The masquerade continues: Playing politics with the Postal Service's unfunded liabilities

March 17, 2014


The House subcommittee on Federal Workforce, US Postal Service, & the Census held a hearing on Thursday, March 13to receive testimony on the Postal Service’s $100 billion “unfunded liability.”  Initially the hearing was billed as another Darrell Issa special.  Issa is chairman of the Oversight and Government Reform Committee, under which this subcommittee serves, and the hearings he has scheduled to look into controversies and scandal  — real, imagined, or manufactured — have become notorious for showcasing Issa’s brand of political theater and for their pure entertainment value.

Thursday’s hearing was not chaired by Issa, though, and he was nowhere to be seen.  The subcommittee is chaired by Blake Farenthold, a Tea Party favorite from Texas, and his hearing turned out to be rather anticlimactic.  (The video is here.)

Billed as an inquiry into the Postal Service's large and troubling unfunded liabilities, the hearing featured Frank Todisco, the chief actuary from GAO and a regular at postal related hearings.  Jeffrey Williamson, the Chief Human Resources Officer and Executive Vice-President of the Postal Service, was also on hand, as were two actuaries from the Department of Defense (don’t ask why).  Their written statements can be found here.

The centerpiece of the Postal Service’s ongoing financial crisis has been the idea that the agency has accumulated large unfunded liabilities that threaten its very existence.  We are given to believe that the ratepayers, postal employees and retirees, and, God forbid, the taxpayers may be on the hook for billions of dollars of liabilities.  In order to justify their agenda, the downsizers and dismantlers make these liabilities sound as dangerous and threatening as possible, even though the obligations represent decades of costs – in some cases as much as 75 years.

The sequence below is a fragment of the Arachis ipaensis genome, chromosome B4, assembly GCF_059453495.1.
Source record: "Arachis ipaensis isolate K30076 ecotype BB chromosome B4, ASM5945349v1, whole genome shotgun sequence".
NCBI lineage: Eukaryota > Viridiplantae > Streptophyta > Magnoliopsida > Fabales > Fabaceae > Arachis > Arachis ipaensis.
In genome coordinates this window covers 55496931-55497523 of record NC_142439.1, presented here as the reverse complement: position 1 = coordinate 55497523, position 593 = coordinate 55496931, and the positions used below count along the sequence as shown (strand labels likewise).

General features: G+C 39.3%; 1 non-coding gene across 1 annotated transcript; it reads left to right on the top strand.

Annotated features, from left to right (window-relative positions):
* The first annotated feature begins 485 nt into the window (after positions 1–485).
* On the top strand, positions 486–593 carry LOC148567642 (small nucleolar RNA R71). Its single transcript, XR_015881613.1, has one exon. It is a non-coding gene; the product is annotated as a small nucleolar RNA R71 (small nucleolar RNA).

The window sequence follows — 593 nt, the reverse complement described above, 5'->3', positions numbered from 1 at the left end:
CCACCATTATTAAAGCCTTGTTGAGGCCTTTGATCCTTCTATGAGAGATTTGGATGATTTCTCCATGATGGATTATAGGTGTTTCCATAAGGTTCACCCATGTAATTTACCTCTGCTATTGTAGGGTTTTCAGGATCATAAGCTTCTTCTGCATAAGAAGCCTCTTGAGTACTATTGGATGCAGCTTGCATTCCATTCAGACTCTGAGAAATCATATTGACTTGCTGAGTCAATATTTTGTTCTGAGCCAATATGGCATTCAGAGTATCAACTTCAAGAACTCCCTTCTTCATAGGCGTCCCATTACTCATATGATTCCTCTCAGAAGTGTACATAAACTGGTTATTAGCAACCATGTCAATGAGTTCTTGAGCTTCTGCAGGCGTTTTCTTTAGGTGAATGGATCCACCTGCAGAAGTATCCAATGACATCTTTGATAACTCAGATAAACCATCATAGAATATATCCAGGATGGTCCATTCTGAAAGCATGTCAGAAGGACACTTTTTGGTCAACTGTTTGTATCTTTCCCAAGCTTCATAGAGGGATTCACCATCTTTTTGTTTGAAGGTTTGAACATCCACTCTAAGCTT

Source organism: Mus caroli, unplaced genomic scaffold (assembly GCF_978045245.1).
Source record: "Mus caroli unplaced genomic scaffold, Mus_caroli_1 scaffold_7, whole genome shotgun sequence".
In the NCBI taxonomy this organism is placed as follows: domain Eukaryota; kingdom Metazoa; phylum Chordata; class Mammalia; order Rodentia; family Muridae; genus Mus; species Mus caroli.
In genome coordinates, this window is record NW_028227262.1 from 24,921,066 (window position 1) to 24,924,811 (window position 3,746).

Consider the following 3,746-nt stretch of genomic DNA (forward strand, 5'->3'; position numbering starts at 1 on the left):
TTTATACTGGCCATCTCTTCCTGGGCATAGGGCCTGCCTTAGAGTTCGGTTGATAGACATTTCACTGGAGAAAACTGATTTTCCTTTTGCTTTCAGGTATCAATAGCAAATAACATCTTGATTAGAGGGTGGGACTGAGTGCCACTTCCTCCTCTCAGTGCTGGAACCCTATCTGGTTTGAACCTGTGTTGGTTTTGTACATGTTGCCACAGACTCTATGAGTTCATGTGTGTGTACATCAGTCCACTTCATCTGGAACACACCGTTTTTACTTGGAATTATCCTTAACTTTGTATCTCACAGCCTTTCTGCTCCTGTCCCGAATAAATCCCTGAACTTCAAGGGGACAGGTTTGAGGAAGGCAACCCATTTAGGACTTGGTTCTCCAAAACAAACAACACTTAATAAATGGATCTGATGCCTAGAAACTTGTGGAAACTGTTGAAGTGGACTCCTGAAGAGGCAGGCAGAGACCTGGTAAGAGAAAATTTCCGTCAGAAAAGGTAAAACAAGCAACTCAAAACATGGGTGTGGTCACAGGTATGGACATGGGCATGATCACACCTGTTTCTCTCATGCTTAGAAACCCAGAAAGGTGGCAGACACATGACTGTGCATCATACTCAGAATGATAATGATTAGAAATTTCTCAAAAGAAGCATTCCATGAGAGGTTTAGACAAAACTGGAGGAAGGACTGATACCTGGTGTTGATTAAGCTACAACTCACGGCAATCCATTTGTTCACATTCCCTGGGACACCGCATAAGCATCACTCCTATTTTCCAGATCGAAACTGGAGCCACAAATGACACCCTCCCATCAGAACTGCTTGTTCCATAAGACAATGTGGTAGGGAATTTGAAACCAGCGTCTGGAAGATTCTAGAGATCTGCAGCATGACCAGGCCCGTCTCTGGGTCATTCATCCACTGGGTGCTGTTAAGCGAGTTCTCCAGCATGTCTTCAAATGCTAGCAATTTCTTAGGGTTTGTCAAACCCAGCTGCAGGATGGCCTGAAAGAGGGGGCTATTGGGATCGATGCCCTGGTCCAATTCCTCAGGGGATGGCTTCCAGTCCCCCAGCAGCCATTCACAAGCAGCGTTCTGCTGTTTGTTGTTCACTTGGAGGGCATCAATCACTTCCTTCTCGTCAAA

The fact is that the Postal Service is in the situation it’s in today largely because Congress created funding schedules and funding levels for pension and retiree healthcare obligations that exceeded standard accounting practice.  Only the most naïve or ideologically predisposed observer would believe that the way these obligations have been presented and accounted for represents anything other than an attempt to put the Postal Service in the most damaging financial straits possible.

The history of these obligations is long and well known.  We’ve discussed the nature of these liabilities here at STPO many times, including in this recent post that detailed the latest attempts to gin up hysteria through the use of emotionally charged words like “bailout”, “bankruptcy,” and “default.” Rather than repeat the same story again, perhaps it would be useful to take a step back and look at what these obligations represent and what dangers they really present.

Bailout Baloney: Issa holds a hearing on the "Postal Service's $100 billion in unfunded liabilities"

March 10, 2014

On March 13, the House Committee on Oversight and Reform, chaired by Congressman Darrell Issa, will hold a hearing called “the Postal Service’s $100 Billion in Unfunded Liabilities.”  Don’t be shocked if you hear the phrase “taxpayer bailout” a few hundred times.

Issa’s hearing is designed to do one thing: show that unless there’s more downsizing of the infrastructure and cutbacks to service, the Postal Service's large pension and health care obligations will inevitably lead to a taxpayer bailout.  

The witness list isn’t out yet, but Issa will probably bring over someone from the GAO or the OPM to testify about the magnitude of the obligations.  Between questions for the witnesses, Issa will speechify about how mail volumes are falling due to the Internet, how the unions and their Democratic allies in Congress refuse to face realities, and how government doesn’t work so things are best left to the private sector.

But there's a lot more to the story of "unfunded liabilities" that's not likely to come up at this week's hearings, so here’s a preview of the numbers Issa and his witnesses will be talking about along with a more reasonable assessment of the situation.

Sale of the Bronx General Post Office moves forward: Final offers due March 12

March 7, 2014

Next Wednesday is the deadline for submitting bids to purchase the historic Bronx General Post Office.  The Postal Service is apparently proceeding with its plan to sell the building even though Congress has recommended a moratorium on the disposal of historic post offices. 

Thanks to the efforts of Representatives Barbara Lee of California and José Serrano of the Bronx, Congress included two provisions concerning the sale of historic properties in the Appropriations Bill passed earlier this year.